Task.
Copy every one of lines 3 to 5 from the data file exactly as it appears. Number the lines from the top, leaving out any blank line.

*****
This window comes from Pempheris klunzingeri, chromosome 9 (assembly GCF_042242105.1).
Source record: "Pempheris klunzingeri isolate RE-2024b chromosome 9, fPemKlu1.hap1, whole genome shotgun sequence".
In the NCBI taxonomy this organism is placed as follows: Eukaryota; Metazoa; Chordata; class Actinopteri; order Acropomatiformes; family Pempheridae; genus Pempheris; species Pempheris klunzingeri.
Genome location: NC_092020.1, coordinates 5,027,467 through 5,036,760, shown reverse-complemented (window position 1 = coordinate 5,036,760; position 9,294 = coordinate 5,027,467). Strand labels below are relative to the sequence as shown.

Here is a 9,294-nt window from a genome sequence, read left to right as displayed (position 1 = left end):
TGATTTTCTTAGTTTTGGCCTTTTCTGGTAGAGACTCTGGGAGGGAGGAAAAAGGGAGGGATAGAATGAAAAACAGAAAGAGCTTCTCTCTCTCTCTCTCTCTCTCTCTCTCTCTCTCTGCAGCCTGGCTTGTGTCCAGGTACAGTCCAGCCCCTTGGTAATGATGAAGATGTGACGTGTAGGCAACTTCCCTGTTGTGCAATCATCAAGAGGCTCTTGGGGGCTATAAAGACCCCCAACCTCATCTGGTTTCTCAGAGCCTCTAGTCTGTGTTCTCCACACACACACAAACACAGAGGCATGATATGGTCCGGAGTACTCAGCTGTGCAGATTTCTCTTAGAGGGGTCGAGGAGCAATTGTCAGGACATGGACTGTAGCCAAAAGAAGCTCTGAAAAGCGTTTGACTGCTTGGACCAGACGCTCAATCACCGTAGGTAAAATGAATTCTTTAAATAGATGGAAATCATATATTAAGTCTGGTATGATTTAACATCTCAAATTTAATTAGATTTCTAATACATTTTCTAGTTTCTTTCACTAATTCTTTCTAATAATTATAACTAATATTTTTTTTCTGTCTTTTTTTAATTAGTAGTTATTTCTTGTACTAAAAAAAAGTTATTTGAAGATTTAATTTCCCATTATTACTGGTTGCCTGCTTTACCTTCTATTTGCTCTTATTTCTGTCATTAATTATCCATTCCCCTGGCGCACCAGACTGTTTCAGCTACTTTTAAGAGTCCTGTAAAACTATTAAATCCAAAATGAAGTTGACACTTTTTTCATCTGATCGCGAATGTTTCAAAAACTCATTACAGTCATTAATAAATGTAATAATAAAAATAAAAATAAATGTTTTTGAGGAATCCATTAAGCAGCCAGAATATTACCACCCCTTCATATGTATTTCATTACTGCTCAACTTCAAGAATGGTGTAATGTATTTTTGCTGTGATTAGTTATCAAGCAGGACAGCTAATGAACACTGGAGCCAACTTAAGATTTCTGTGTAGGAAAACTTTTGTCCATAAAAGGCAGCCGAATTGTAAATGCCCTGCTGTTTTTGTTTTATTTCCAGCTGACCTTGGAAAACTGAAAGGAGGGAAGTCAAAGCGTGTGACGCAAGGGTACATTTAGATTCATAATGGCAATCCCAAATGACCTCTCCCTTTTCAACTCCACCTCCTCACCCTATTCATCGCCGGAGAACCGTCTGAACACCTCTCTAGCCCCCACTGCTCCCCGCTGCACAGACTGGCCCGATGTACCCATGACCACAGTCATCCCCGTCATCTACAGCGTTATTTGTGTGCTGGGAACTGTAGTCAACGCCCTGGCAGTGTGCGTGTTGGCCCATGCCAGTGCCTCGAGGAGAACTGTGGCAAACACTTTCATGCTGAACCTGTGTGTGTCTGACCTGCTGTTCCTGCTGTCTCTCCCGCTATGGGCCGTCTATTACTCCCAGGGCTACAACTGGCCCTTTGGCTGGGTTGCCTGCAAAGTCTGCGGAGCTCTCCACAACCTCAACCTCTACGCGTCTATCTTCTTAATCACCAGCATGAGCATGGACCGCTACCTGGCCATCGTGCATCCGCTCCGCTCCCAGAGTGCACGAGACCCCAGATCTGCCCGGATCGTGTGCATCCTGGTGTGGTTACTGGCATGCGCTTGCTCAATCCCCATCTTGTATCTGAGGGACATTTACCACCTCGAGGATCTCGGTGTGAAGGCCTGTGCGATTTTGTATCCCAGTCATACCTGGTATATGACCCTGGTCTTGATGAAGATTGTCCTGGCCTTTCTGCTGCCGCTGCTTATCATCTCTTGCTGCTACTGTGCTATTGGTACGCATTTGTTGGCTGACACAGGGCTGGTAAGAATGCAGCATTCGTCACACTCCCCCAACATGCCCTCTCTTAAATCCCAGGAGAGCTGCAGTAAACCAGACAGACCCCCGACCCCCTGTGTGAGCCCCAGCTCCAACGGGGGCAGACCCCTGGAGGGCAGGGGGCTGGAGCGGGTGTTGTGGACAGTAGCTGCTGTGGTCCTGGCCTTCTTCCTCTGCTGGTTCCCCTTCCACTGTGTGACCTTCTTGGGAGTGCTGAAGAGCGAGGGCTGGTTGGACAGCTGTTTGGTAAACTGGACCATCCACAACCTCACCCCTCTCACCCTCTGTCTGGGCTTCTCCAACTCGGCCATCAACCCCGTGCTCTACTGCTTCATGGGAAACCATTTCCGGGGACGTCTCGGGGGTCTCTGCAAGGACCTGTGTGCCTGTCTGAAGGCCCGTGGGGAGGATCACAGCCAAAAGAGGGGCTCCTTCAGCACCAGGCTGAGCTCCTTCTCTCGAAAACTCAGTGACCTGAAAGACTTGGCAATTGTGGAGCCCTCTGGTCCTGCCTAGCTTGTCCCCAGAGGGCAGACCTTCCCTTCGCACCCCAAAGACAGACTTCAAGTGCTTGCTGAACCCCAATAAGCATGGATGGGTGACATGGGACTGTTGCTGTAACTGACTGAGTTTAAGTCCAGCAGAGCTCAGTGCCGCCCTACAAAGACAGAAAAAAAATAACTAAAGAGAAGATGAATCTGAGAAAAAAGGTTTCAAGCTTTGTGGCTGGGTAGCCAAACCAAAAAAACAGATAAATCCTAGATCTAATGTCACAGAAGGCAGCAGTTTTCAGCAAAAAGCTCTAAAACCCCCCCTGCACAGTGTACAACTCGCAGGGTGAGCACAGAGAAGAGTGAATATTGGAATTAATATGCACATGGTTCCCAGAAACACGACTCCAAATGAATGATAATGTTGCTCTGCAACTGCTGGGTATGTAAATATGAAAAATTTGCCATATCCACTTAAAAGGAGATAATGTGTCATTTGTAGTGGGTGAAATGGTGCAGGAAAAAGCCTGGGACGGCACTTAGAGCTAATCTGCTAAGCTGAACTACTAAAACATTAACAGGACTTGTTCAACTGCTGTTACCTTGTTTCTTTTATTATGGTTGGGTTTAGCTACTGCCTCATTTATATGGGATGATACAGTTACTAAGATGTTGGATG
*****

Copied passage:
In the NCBI taxonomy this organism is placed as follows: Eukaryota; Metazoa; Chordata; class Actinopteri; order Acropomatiformes; family Pempheridae; genus Pempheris; species Pempheris klunzingeri.
Genome location: NC_092020.1, coordinates 5,027,467 through 5,036,760, shown reverse-complemented (window position 1 = coordinate 5,036,760; position 9,294 = coordinate 5,027,467). Strand labels below are relative to the sequence as shown.

Here is a 9,294-nt window from a genome sequence, read left to right as displayed (position 1 = left end):